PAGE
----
First, what does a morning meeting look like? For IT/IQ, a morning meeting is an opportunity to follow-up on the previous day’s tasks, assign new tasks, and share any news or information relevant to our team. Regardless of the actual content of the meeting, it serves as a tool for the entire team to regroup and prepare for the day.
A morning meeting plays into the benefits of having a personal morning routine, as detailed by Medium.com. Consider your organization as an individual, and the same sort of benefits will apply to said organization. Some of these benefits are outlined below.
1. Minor Issues Addressed
The morning meeting is a perfect time to address any minor issues your team is facing. There should be a defined scope for the type of issues that can be addressed. Issues should be specific to business operations. For example, “My client is having X issue with our product. Has anyone come across this issue before? And how do I fix it?” By bringing up this issue at the beginning of the day, it can be solved in the morning meeting, or shortly afterwards.
The reason we say “minor” is because major issues will most-likely require debate and extensive problem solving. With a 30 minute time allotment for morning meetings, this type of issue is better served at a different point in the day. For more information on addressing issues in the workplace, check out this link.
2. Collaborative Environment
A stand-up morning meeting or huddle creates an environment of collaboration. By sharing one another’s issues and ideas within a defined framework every morning your team can understand how collectively, they can rectify issues and improve processes.
Essentially, a morning meeting sets the tone for the day by facilitating an environment where tasks can be laid out and issues can be addressed collectively. Check out some other ways you can foster a collaborative environment within your workplace here.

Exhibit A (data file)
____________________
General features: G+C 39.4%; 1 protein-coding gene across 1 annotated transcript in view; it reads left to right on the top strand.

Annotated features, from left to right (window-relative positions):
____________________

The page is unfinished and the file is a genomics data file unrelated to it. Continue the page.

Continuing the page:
3. Minimized Deviation
Within your morning meeting, outline all the tasks for the day. Check-in with your various teams, gain feedback on their project progress, and agree on a goal for their day. This gives them an idea of where they should be, and where the organization is headed given the current pace of productivity. Not only can you outline tasks for specific teams, but for your entire team.
For more information on how to keep your team focused, Asana has some handy resources here.
4. Team Alignment
Once everyone has an idea of their tasks, how they plan on tackling those tasks, and the expected outcomes, they can see how their tasks align with the underlying business’ goals. It helps if these goals are quantified.
For example, if your goal is to generate new clients from a product release, quantify that goal with a target number of new clients. With this type of goal conveyed to the team, everyone knows exactly where they need to be respectively, to reach it. Additional resources on how to align your team are here.
Given the fact that everyone has a firm idea of where they need to be, and where the organization needs to be, the team can hold itself accountable to reach its goals. This is especially effective if you host a morning meeting, every morning.
Harvard Business Review has some additional tips for holding yourself, and your team accountable.
If your business could use better alignment of tasks, or a more collaborative feel, consider daily morning meetings as a potential solution. It does take away from working hours but it will almost-definitely make up for the loss with better quality of working hours remaining. For more information on how we help our clients, check out our client services page.